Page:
The rest of the ride home I was mad and depressed. What had I done to him? Nothing, except there are many cyclists on the road that don't follow the rules and make drivers mad. He may have been retaliating for that (in which case the "cycling world" may have deserved it). But I personally had done nothing to this motorist. I was doing the exact thing he was doing, trying to get from point A to point B by a means that is faster than walking. Additionally I was trying to get exercise and save the planet from pollution by taking my bike rather than another form of transportation. I have dedicated my life to that goal. I am pursuing a doctoral degree in exercise science and focusing my research on city planning that will help people be more active and less polluting. Exercise and a clean environment are a central part of who I am trying to be. This driver violated everything that I stand for in a very big way. Although there was no physical injury, I have a hard time recalling times I have hurt worse than that night.
The ride home from there seemed to take forever. I thought a lot about that driver. Although his actions were intentional and aimed directly at me personally, there are how many people on the streets every day contributing the same deadly gases and particulate matter to the air I breath? Are they not also taking a direct stand against everything I stand for?
Here comes the analogy. It may seem like a big step, but it was one of the first things I thought of upon arriving at home. The feeling that I had of being completely violated by a person taking intentional steps against things that are a central part of who I am were quite similar to the feelings that I have every year at Christmas and other occasions throughout the year. I am trying to make the smallest impact as possible on the earth. I am trying to teach my children the value of nature and relationships and people rather than stuff. That is a difficult in a world where advertisements are nearly impossible to avoid.
This is hard to say because it is contrary to the beliefs of many of my family members and friends who are very important in my life, and whose generosity I appreciate immensely, but I have to say it so that they can better know who I am. Every Christmas I feel like I just got my face filled with diesel smoke. I stand for simplicity, yet we get packages from all over the country filled with stuff that we have successfully kept out of our home the rest of the year. We love the thought, we appreciate the generosity, we recognize it is "just" tradition, but it goes against those principles that we cherish most in our lives. It should be known that we don't have anything against gifts (although it wouldn't be the end of the world not to get gifts). It is "stuff" that we have a problem with. Plants for our home or garden, donations in our name to charitable organizations, or toys that the boys could go give to those in need would be gifts that really meant something to us.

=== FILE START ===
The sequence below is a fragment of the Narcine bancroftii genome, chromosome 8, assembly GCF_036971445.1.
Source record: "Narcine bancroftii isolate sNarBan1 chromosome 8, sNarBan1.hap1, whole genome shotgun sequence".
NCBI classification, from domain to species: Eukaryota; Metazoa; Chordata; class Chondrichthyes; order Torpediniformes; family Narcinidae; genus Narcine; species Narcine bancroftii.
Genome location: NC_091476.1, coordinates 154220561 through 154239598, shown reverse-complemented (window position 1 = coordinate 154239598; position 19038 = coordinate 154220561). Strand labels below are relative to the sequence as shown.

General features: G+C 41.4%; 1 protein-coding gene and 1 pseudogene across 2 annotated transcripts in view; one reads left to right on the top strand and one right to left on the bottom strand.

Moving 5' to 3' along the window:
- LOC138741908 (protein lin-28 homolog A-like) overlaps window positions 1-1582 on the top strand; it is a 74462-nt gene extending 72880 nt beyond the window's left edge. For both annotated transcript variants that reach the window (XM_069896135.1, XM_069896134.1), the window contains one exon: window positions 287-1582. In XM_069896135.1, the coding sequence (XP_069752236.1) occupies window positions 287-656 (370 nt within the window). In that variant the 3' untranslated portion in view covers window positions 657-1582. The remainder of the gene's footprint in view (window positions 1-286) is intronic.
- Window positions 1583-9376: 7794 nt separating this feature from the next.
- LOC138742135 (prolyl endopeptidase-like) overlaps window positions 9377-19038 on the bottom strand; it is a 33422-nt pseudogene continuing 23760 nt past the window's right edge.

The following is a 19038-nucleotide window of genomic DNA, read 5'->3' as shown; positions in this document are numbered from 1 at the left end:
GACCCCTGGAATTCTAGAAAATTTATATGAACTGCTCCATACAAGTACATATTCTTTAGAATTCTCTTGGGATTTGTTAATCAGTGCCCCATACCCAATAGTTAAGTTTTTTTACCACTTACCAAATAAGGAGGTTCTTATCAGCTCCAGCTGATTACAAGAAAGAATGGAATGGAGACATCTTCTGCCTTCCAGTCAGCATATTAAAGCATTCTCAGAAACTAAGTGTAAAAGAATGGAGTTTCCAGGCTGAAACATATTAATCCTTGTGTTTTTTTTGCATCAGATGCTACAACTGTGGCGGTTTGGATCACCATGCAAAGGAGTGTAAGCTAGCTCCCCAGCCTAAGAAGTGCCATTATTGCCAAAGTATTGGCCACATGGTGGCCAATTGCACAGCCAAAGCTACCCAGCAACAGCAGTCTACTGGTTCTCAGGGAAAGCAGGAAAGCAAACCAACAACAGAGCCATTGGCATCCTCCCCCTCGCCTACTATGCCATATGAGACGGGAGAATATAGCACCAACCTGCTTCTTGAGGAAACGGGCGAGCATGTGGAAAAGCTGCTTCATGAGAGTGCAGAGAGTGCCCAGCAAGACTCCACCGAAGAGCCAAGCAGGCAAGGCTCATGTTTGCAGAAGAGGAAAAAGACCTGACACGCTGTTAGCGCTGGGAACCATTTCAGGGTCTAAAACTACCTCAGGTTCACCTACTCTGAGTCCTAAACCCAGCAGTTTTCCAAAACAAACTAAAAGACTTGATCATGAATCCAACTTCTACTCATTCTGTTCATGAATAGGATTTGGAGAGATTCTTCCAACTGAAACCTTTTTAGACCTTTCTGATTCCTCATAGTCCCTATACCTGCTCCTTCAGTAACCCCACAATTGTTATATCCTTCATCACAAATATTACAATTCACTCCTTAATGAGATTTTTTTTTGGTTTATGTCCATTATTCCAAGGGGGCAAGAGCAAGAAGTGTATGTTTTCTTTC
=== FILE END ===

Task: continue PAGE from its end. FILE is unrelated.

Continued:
I think that part of the problem is that we have two kids that are the only grand kids and great-grand kids for all but one set of great-grandparents. Around New Years, my wife and I contemplated sending a letter to all relatives saying that we were going to do a gift free year as a way of showing our kids that life isn't about material gifts. We didn't, in large part because our relatives are distant and gifts are ways that our kids can remember them and we think that's important. One of the big things that I struggle with is the fact that I don't get to buy my kids gifts. The Mugwump is at a point where I can see that he should have a certain toy that I enjoyed growing up. I know that he would enjoy it and it would be less than $10 for me to get it for him. It would be a meaningful gift given to fill a known void that would provide a means for us to play together. I won't buy it, for the same reason I have restrained from buying him a gift the last four years. He gets enough "stuff" from everyone else and he doesn't need any more. Besides that I know that we don't have anywhere to put it. I wish I could have that opportunity.
Besides my religion and my family, today I have written about those things that matter most to me in my life. I hope that nobody took offense. I would also be interested to know what others who try to live simply do to combat this problem.
Tuesday, April 3, 2007
I was telling my brother-in-law about a study I was in recently. I was instructed to come to the study well hydrated, so I did. Upon arrival I voided my bladder and was then given a bunch of water to drink. I then had to sit for 75 minutes before I voided my bladder again, this time the sample would be collected. After 75 minutes I REALLY had to go. I grabbed the beaker and hurried to the bathroom. I filled the 500 ml beaker and had to cut it off, take the beaker back and ask for another before finishing the process. The conversation continued and we eventually moved on to other, less interesting, topics.
I eventually had to leave my family in order to go to class. I said goodbye and was about to leave when the Mugwump had something to say. He asked, "Daddy, are you going to go cut your penis off again?" I didn't have the foggiest idea what he was talking about, since as far as I knew, I had never cut my penis off before, nor do I have any intentions to cut it off in the future. I thought about it for awhile and eventually my wife had to explain it to me. I then had to explain to a 3 year old that I had never cut my penis off, and that it is an expression used to say that you stopped urinating when you still had to go. I sure hope I didn't mess up my kid for life.
Sunday, April 1, 2007
The boys sure like stickers. This is Six-Pence with fish stickers all over his face.
The boys got to go to the Children's Museum in SLC this week. They really enjoy that... Thanks G-ma.
The Mugwump on a horse. It wasn't a real horse, but he liked it.
The Mugwump is now able to give Six-Pence a ride on the tricycle. This may be a disaster waiting to happen, but so far they both enjoy it.
The white grid are the planks to the garden and you can sort of see the trellis that will house our climbing plants... we hope. You can also see a corner of what will someday be a lawn. Right now it's brown dirt.